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Location: UFOUpDatesList.Com > 1999 > Jan > Jan 10

Re: Fox TV Special

From: Greg Sandow <gsandow@prodigy.net>
Date: Sat, 9 Jan 1999 23:54:39 -0500
Fwd Date: Sun, 10 Jan 1999 01:10:24 -0500
Subject: Re: Fox TV Special

>Date: Sat, 09 Jan 1999 13:58:33 -0600
>To: UFO UpDates - Toronto <updates@globalserve.net>
>From: Michael Christol <mchristo@mindspring.com>
>Subject: Re: Fox TV Special

>>I do have a musical background, but for the life of me I'm not
>>quite sure what this means or what its significance is. I'm not
>>casting doubts on what you are saying; on the contrary, I don't
>>really even understand it. Can you fill me in? And if not, is
>>there a more accomplished musician on the list that can?

>It seems that the power system which propels the Beam Ship,
>resonates on the same frequency as that of the earth.

>So, this would explain why the vehicle could operate so well
>within the atmosphere of this planet.

>Apparently the propulsion system is capable of acclimating
>itself to the planetary field within which it is operating.

How does one determine the resonant frequency of the earth? And
if one could, what would that have to do with music?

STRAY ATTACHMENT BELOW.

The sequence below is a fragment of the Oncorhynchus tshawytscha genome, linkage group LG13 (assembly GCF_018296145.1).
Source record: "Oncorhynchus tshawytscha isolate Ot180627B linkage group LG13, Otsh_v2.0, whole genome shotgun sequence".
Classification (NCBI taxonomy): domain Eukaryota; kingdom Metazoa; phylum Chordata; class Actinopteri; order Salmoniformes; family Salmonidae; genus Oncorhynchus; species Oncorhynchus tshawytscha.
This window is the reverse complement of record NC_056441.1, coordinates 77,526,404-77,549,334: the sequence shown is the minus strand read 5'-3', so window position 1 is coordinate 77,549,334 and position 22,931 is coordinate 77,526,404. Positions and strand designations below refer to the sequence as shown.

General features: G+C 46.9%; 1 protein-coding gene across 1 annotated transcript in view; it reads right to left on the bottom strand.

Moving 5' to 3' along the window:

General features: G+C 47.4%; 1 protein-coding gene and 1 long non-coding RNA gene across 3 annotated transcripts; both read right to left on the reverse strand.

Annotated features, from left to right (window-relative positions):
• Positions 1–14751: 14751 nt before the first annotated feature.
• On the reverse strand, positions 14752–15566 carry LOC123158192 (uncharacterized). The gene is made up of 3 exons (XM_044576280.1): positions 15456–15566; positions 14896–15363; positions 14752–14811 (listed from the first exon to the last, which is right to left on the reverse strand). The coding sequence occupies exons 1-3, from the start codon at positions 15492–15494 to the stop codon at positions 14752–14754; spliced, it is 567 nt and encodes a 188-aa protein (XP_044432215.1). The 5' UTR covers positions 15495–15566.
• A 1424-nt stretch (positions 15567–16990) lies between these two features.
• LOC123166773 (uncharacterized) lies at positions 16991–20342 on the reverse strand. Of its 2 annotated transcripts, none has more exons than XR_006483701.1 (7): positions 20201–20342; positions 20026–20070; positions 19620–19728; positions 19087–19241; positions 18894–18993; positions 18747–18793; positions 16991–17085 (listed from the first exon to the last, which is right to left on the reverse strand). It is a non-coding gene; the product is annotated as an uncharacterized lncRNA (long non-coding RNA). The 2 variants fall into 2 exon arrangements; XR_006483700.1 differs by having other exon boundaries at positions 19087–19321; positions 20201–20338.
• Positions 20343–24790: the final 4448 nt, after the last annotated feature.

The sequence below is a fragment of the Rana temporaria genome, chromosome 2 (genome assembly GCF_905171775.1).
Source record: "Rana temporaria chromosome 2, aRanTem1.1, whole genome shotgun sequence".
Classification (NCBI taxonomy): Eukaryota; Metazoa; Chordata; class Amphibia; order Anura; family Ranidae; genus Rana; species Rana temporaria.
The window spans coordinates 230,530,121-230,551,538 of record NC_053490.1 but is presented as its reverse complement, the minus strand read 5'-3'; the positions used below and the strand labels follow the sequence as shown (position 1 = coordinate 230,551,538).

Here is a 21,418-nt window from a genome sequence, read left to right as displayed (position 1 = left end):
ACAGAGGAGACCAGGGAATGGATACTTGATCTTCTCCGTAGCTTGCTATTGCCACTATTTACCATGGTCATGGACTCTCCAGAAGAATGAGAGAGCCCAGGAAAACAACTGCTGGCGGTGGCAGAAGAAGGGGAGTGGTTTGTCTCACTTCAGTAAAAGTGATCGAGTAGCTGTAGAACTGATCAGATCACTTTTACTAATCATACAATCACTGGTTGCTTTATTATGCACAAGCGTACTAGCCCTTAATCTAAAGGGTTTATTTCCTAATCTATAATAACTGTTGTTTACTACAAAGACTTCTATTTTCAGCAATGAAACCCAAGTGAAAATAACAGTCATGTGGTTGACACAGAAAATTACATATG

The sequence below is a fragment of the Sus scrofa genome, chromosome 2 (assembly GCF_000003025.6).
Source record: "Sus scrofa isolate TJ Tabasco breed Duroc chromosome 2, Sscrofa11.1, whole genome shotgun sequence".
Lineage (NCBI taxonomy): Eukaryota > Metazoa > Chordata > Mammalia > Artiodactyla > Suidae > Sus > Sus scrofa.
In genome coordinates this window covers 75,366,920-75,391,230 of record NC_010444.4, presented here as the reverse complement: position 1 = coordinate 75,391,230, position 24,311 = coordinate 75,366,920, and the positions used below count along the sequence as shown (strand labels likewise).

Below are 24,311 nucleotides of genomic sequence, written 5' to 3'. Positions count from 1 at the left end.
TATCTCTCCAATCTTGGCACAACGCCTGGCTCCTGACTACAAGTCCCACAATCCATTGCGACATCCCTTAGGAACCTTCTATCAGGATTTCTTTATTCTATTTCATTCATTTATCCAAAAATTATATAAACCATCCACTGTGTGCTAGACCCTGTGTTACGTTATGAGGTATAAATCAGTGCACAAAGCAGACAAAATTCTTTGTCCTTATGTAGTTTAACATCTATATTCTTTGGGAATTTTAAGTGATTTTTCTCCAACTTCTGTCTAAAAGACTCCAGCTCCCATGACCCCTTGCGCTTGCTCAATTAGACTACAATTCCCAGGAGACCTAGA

Musical sounds, I might add, don't normally have any one
frequency. They're enormously complicated, with frequencies all
up and down the spectrum sounding simultaneously. Not only that,
the frequencies change with time. I have software that can
display this rather neatly. If I had a recording of the sounds
allegedly made by Meier's alien ships, I could put it in digital
form on my hard drive, and analyze it with my software. The
result would almost certainly be a bewildering forest of spikes,
each representing a small stretch of the frequency spectrum,
some higher than others, but no single one sticking out above
the rest. (The software I'm using, for those who might be
curious, is the Spectrum Analysis plugin for Sound Forge. Sound
Forge is a standard professional-level digital audio editing
program for PCs.). A single cello note, apparently sounding a
single pitch, turns out to have well over a hundred frequency
components that show up on the spectrum graph. The sound of the
"beamships" was, I'm guessing, far more complex than that.)

And if the alleged sound of the ships wasn't musical -- if, in
other words, it's what we'd call "noise," rather than music --
then its frequency spectrum would be even more complicated. How
could it match the resonant frequency of a piece of tin foil,
let alone the earth?

We're dealing here with mystical blather.

Greg Sandow

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